Help Your Foster Child Confront Cyberbullying

Help Your Foster Child Confront Cyberbullying

Any form of bullying is enough to have a lasting impact on a child’s life. Cyberbullying takes the days of meeting the aggressor in the playground after school to a whole new level. After enduring abuse or neglect from their biological parents, bullying is adding insult to injury for foster kids. As a foster parent, recognizing cyberbullying and helping your foster child confront it will build his confidence and self-esteem.

According to, it’s estimated that one-third of the teen population are victims of cyberbullying. By definition, cyberbullying is “the act of bullying someone through electronic means.” Social media websites like Facebook, Twitter and Snapchat are breeding grounds for online harassment.

Help Your Foster Child Confront Cyberbullying: Faceless Power

But what makes these young people so bold in their desire to harass their peers?

One theory is that it’s easy to bring harm to others when you can hide behind a computer. When your identity is protected, it can unfortunately open the door to inappropriate behavior. Because they can be anonymous, aggressors might feel invincible and even emotionless as they mistreat their victims.

In 2013, a 12-year-old Florida youth jumped to her death after being taunted by her peers online. Police took the young suspects into custody after they showed no remorse.

In Ohio, a teenager endured teasing from her peers after her ex-boyfriend distributed a nude picture of her via cell phone. After being cyberbullied for months, she committed suicide.

In the age of sexting, you may see images of your child in care that are very disturbing. As unsettling as they may be to you, your foster child will be hurt more because of his past experiences with abuse.

Help Your Foster Child Confront Cyberbullying: Signs of Cyberbullying Attack

It can be difficult to determine if your foster child is a victim of bullying, but there are signs that are cause for concern. For example, he may have anxiety after receiving a text or instant message or be very secretive about his activity online. He might also exhibit anger or sadness after being on the computer or on the phone. When you see these behaviors, you should address the issue. Some youth are committing suicide because of cyberbullying.

The harassment occurs in secret, but the effects of this type of bullying are public and can tear your child in care apart.

Your foster child may not be willing to share what is happening to him. He may fear repercussion from his aggressor or might think nothing can be done to fix what’s going on. He has a history of not being protected.

Now that you know your foster child is a victim of cyberbullying, it’s up to you to reassure him and instill the confidence he needs.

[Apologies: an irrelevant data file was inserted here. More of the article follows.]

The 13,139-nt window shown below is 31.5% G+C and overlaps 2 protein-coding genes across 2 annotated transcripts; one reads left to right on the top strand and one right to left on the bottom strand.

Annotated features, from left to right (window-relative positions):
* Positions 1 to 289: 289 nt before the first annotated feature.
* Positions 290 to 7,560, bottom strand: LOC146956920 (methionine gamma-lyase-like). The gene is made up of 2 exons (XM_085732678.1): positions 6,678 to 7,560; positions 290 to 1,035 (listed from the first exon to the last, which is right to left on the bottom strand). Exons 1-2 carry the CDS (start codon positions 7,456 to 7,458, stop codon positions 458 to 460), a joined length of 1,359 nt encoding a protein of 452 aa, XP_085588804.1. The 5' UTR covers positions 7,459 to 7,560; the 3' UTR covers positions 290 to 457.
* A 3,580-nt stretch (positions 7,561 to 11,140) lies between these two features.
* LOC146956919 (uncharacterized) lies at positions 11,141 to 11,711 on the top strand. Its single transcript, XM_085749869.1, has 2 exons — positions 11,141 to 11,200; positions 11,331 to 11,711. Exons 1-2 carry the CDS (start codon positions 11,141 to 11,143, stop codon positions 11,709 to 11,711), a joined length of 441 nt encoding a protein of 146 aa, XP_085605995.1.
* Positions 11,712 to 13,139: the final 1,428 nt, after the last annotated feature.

Help Your Foster Child Confront Cyberbullying: Take Action

Inform your child in care’s Family Service Specialist (caseworker) immediately. If you cannot reach his caseworker, leave a message giving detailed information about what’s happening.

It’s also important you have a record of all communications such as emails, text messages, as well as Facebook and Twitter posts.

All threats should be taken seriously, and you may have to reach out to the authorities. If you believe your foster child is in danger, you should contact your local police department. Depending on the severity of the content, cyberbullying can be punishable by law.

You can also notify his teachers so they can be on alert to detect cyberbullying on school grounds and execute their anti-bullying policy.

In the meantime, you may wonder what tips you can give your foster child to help him respond to his cyberbullying peers.

Help Your Foster Child Confront Cyberbullying: What Else Can You Do?

Remaining calm and confident in pressing situations is important for your foster child. It is highly likely he may want to retaliate. The “an eye for an eye” reaction is not the answer. Seeking revenge will only create more problems. Instead, help your foster child disconnect from cyberbullies. This means deleting contacts from social media and blocking telephone numbers. Doing this will help to further minimize cyberbullying attacks on your foster child.

If you suspect your foster child is a cyberbully, remind him that any form of bullying is unacceptable. He should treat people with the same respect he wants. You can also help him by monitoring his time on the phone and computer.

As the most recent trend in harassment for young people, cyberbullying can cause additional psychological damage for your foster child. With your help, he will have the confidence and self-esteem he needs to get through this difficult time.

Author: Salendria Mabrey, FAFS Communication & Development Associate

Salendria Mabrey is a Communication and Development Associate at Foster and Adoptive Family Services.

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